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Moldmakers: Let your hot manifold suppliers give you a helping hand by involving them early
The value of hot runner systems is generally understood by OEMs, whose manufacturing requires high-cavitation, high-speed molds. In spite of the interest in reducing costs to manufacture—including eliminating scrap and increasing quality—hot runner suppliers say they’ve been given the short shrift, and that moldmakers have commoditized hot runner systems in an attempt to build their own value into the process. Ultimately that leads to them being unable to sell their value to their customers.
October 8, 2009
4 Min Read
As many moldmakers react to pricing pressure from Tier Ones and OEMs, selling the additional cost of a hot runner system can be tough. A tough economy isn’t making things easier, either. “In an era when margins are very tight, the value of hot runner systems is often not recognized,” says Rich Oles, president and CEO of PSG Plastic Service Group Inc. (Stevensville, MI; www.psg-online.us). “It may surprise some, but the hot runner/manifold supplier is a key, if often underutilized resource, that can make a significant contribution to both reducing the new product development cycle and help reduce overall piece part cost for plastic parts.”
On the flip side, in today’s highly competitive market environment, design engineers are considering every opportunity to reduce the part’s development time and the piece part cost for the application. “If a hot runner manifold supplier is involved early in the project, the supplier can offer guidance necessary for determining gate location and configuration,” Oles says.
The manifold supplier can provide the needed justification to both engineering and purchasing for such a system to improve cycle time and reduce overall costs, thus putting less pressure on the moldmaker to sell it. “A couple of hours of that interaction between designer and manifold supplier on the fit, function, and assembly of the part can made a measurable difference,” explains Oles.
Manifold systems are a difficult sell for the moldmaker because they increase the price of the mold. Purchasing might look at the bottom line and wonder why Moldmaker A’s quote came in higher than Moldmaker B’s. “Many OEMs continue squeezing their suppliers due to the bad economy,” Oles notes. “How can moldmakers give a rebate on something they’re not making any money on in the first place? It’s brutal out there now. The bottom-line price of the mold is critical.”
Allowing the manifold supplier to get involved directly with the OEM provides the value-added engineering assistance that sells the system to the OEM, taking the onus off the mold manufacturer. Another reason to involve the manifold supplier prior to the toolmaker, and prior to initiating the material flow analysis for the mold, is that today’s advanced manifold suppliers are well versed in tooling issues and possess the skill sets required to determine the optimum nozzle location and whether those recommendations are realistic for manufacturing the mold.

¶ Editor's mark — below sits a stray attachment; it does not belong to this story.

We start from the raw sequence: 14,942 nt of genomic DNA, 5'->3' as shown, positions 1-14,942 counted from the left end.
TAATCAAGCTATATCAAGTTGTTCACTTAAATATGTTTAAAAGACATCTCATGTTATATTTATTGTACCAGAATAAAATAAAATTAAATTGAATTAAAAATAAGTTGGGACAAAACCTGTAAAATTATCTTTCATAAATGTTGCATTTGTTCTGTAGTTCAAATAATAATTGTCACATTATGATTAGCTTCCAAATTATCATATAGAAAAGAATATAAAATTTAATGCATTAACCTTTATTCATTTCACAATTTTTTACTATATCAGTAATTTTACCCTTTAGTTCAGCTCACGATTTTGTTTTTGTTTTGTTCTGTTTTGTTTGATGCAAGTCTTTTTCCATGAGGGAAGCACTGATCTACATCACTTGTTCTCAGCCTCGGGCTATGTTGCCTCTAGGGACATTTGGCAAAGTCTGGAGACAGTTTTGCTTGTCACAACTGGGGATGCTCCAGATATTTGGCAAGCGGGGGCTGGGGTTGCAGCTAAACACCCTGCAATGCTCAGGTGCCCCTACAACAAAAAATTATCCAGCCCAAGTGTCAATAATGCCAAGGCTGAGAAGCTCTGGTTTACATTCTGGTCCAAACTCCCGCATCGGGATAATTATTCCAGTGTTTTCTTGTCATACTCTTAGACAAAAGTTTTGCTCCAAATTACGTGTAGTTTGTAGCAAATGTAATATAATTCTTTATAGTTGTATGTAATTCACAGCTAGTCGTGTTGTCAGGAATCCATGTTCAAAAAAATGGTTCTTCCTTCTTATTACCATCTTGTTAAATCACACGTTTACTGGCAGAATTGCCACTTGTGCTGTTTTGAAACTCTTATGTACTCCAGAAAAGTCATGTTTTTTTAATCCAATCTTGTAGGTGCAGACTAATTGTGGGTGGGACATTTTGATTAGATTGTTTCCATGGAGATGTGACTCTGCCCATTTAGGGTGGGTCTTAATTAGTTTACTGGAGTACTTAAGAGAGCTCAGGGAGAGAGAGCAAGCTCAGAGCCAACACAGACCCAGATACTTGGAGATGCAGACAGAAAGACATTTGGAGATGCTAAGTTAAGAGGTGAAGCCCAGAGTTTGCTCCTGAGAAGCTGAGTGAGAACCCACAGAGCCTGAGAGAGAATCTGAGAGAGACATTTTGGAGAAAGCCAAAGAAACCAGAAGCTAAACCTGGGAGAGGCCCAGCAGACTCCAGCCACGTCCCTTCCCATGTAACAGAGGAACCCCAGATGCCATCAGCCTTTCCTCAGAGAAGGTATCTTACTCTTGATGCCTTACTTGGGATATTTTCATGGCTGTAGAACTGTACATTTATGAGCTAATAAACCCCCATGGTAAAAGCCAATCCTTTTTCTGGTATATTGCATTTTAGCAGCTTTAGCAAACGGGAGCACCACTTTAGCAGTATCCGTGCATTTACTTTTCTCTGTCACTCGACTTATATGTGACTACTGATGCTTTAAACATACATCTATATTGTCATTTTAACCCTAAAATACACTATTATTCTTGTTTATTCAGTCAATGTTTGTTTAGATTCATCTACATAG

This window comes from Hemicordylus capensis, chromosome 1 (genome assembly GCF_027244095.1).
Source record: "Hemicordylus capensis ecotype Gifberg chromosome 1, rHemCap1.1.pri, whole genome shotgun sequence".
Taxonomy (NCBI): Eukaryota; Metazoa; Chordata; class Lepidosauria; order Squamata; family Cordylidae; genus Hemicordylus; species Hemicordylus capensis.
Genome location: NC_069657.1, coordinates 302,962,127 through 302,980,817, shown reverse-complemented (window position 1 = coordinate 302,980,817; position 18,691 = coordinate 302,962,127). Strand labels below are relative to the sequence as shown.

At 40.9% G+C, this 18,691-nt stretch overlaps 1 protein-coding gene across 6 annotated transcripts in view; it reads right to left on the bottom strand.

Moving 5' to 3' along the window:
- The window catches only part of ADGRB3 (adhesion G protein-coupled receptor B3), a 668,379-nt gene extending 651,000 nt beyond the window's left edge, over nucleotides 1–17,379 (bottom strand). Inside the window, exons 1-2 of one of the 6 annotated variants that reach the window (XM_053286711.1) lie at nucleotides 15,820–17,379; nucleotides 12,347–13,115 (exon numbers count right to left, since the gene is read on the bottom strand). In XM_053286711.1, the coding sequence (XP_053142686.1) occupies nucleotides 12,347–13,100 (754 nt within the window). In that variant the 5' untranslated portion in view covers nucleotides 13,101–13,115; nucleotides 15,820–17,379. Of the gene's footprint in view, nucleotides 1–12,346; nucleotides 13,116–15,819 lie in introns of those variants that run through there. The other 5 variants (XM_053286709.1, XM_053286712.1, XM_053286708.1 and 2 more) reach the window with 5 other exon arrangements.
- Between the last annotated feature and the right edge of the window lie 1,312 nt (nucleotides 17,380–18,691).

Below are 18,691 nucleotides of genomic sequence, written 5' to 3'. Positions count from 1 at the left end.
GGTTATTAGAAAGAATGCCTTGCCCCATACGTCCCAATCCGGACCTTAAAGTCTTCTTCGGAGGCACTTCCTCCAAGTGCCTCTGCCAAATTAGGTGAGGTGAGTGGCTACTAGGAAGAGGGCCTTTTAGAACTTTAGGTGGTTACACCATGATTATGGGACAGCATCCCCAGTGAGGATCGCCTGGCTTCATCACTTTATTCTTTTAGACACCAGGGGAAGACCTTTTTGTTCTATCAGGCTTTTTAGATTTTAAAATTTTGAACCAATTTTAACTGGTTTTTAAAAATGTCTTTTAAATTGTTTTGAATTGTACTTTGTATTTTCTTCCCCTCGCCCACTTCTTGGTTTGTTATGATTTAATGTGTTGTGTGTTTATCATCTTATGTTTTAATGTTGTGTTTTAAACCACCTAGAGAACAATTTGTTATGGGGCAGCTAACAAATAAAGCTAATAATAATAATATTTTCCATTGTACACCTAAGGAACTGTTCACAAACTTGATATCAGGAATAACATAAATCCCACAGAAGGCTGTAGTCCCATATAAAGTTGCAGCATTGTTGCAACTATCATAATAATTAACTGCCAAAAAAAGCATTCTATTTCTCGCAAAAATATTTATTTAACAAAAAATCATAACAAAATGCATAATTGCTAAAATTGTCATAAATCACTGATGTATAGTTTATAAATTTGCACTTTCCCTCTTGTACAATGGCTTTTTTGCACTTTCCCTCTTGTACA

“Perhaps it’s realistic to change part shape to accept standard nozzles,” says Oles. “More likely it works out that just as certain features can’t change on a part, there are also optimal material injection points that need to be held.”
Oles notes that the overall design process involves a lot of give and take between all parties. “Compromise, plus a clear understanding of fit and function, assembly requirements, and those things critical in each project will direct the end result,” he adds. “Getting all parties involved at the onset of a program will set these goals and direction—once.”
At the very least, this early involvement will save a few days just in back-and-forth reviews. “In today’s brutal market environment where molding lead times have been shortened from the 16-22 weeks of a few years ago down to less than 10 weeks in recent years to a current three to six weeks in some instances, it’s critical to work collaboratively,” says Oles. “Additionally, with manifold lead times falling within the build time, upfront input from the manifold supplier can decrease overall lead times through improved efficiencies in both time and resources needed to finalize the approved process."
Oles says that manifold suppliers and mold manufacturers are being called upon to do more design engineering of molds as OEMs and Tier One molders are being forced to reduce staff in the never-ending effort to cut fixed costs.
“In this unprecedented time in our industry, OEMs need to recognize that including the manifold supplier early in the process will provide significant added value in the part design, manifold concept, and ultimately the mold approval for production,” says Oles. “This translates into a straightforward way to save time in bringing the product to market, and reduce the hurdles mold manufactures face in trying to sell the value of a hot runner system from their end.” —Clare Goldsberry
About the Author(s)
Until she retired in September 2021, Clare Goldsberry reported on the plastics industry for more than 30 years. In addition to the 10,000+ articles she has written, by her own estimation, she is the author of several books, including The Business of Injection Molding: How to succeed as a custom molder and Purchasing Injection Molds: A buyers guide. Goldsberry is a member of the Plastics Pioneers Association. She reflected on her long career in "Time to Say Good-Bye."
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